David Bourget (Western Ontario)
David Chalmers (ANU, NYU)
Rafael De Clercq
Jack Alan Reynolds
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Journal of Moral Education 28 (3):265-281 (1999)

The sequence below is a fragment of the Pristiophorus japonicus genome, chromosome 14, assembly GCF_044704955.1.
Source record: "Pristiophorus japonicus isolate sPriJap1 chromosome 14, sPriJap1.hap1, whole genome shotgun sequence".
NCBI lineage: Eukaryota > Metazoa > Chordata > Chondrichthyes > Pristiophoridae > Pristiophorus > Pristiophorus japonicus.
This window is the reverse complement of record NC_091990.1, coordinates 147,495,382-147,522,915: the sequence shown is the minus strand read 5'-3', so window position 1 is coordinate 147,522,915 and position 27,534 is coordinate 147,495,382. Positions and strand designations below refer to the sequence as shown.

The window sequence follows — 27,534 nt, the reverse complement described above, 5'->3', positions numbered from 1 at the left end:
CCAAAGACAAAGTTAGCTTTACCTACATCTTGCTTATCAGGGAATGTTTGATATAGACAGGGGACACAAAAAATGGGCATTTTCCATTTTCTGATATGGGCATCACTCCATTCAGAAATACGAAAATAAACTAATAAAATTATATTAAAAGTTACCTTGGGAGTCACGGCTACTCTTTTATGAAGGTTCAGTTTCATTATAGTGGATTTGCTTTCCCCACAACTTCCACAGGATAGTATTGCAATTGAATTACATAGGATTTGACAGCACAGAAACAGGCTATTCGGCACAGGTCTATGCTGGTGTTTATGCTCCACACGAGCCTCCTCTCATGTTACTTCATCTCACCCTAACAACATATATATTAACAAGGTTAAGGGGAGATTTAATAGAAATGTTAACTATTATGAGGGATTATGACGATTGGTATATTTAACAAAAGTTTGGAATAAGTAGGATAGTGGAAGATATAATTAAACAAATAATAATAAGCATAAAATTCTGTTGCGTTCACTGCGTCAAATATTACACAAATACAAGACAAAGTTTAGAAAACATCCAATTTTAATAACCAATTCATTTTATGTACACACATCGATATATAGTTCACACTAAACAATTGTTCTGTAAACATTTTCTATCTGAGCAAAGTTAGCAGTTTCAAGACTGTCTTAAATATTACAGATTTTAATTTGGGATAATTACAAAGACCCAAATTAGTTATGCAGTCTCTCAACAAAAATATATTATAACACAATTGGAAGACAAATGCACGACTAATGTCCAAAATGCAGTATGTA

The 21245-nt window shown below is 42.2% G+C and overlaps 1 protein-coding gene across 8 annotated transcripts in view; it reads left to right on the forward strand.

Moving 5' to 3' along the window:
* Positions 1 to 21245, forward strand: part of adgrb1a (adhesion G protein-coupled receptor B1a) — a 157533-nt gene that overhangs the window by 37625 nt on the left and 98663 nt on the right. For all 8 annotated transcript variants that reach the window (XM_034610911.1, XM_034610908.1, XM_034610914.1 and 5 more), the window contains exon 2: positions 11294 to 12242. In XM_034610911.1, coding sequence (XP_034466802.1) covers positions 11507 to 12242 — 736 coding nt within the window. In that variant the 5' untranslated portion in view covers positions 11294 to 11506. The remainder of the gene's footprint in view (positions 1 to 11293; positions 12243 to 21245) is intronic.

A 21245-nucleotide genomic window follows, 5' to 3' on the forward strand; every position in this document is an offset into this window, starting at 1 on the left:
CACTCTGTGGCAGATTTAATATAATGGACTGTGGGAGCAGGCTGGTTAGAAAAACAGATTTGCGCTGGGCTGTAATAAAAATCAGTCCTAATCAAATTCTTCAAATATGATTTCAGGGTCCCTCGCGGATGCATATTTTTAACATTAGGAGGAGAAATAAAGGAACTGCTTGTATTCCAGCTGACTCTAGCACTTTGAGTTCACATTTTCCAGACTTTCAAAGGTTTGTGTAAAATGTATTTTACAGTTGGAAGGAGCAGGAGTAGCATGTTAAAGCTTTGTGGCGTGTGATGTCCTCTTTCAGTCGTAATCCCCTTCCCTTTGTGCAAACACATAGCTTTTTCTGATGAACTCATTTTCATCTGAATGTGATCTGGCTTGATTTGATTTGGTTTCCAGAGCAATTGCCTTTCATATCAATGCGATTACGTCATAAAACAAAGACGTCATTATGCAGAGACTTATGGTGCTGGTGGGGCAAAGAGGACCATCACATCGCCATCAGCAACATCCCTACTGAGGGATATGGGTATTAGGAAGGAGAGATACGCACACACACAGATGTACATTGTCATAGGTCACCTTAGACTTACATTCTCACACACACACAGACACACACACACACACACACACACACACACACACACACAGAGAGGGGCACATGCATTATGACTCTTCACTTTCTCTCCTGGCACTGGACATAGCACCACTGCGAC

Diversity is a feature of family life which those who speak of the importance of family values should not ignore. The diversity is seen not only in the structure of families, but also in the moral values which children actually pick up in the context of the family and the way in which the transmission of values occurs. Diversity becomes a matter of public importance when the values which children develop at home are perceived to be in serious conflict with the values which underpin moral education in the common school. Any response to this diversity requires a delicate balance between the right of families to initiate their children into their own moral values, the right of schools to teach the shared values of the broader society, and the right of children to develop into autonomous moral agents
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